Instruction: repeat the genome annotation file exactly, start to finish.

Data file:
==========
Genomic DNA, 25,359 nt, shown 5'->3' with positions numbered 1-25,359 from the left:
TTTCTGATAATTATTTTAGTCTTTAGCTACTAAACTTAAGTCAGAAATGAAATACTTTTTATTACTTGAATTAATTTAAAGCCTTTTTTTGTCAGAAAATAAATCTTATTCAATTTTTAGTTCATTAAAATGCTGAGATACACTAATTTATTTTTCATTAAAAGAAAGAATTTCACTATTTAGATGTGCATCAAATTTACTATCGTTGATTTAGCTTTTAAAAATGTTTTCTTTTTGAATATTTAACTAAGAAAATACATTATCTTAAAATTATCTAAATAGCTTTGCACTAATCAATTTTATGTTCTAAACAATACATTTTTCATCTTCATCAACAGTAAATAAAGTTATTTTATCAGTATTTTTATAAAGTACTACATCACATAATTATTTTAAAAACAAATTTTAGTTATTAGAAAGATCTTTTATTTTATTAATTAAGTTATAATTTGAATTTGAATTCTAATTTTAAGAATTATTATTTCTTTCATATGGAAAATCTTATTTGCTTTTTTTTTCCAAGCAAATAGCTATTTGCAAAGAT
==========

Genomic DNA, 25,359 nt, shown 5'->3' with positions numbered 1-25,359 from the left:
TTTCTGATAATTATTTTAGTCTTTAGCTACTAAACTTAAGTCAGAAATGAAATACTTTTTATTACTTGAATTAATTTAAAGCCTTTTTTTGTCAGAAAATAAATCTTATTCAATTTTTAGTTCATTAAAATGCTGAGATACACTAATTTATTTTTCATTAAAAGAAAGAATTTCACTATTTAGATGTGCATCAAATTTACTATCGTTGATTTAGCTTTTAAAAATGTTTTCTTTTTGAATATTTAACTAAGAAAATACATTATCTTAAAATTATCTAAATAGCTTTGCACTAATCAATTTTATGTTCTAAACAATACATTTTTCATCTTCATCAACAGTAAATAAAGTTATTTTATCAGTATTTTTATAAAGTACTACATCACATAATTATTTTAAAAACAAATTTTAGTTATTAGAAAGATCTTTTATTTTATTAATTAAGTTATAATTTGAATTTGAATTCTAATTTTAAGAATTATTATTTCTTTCATATGGAAAATCTTATTTGCTTTTTTTTTCCAAGCAAATAGCTATTTGCAAAGAT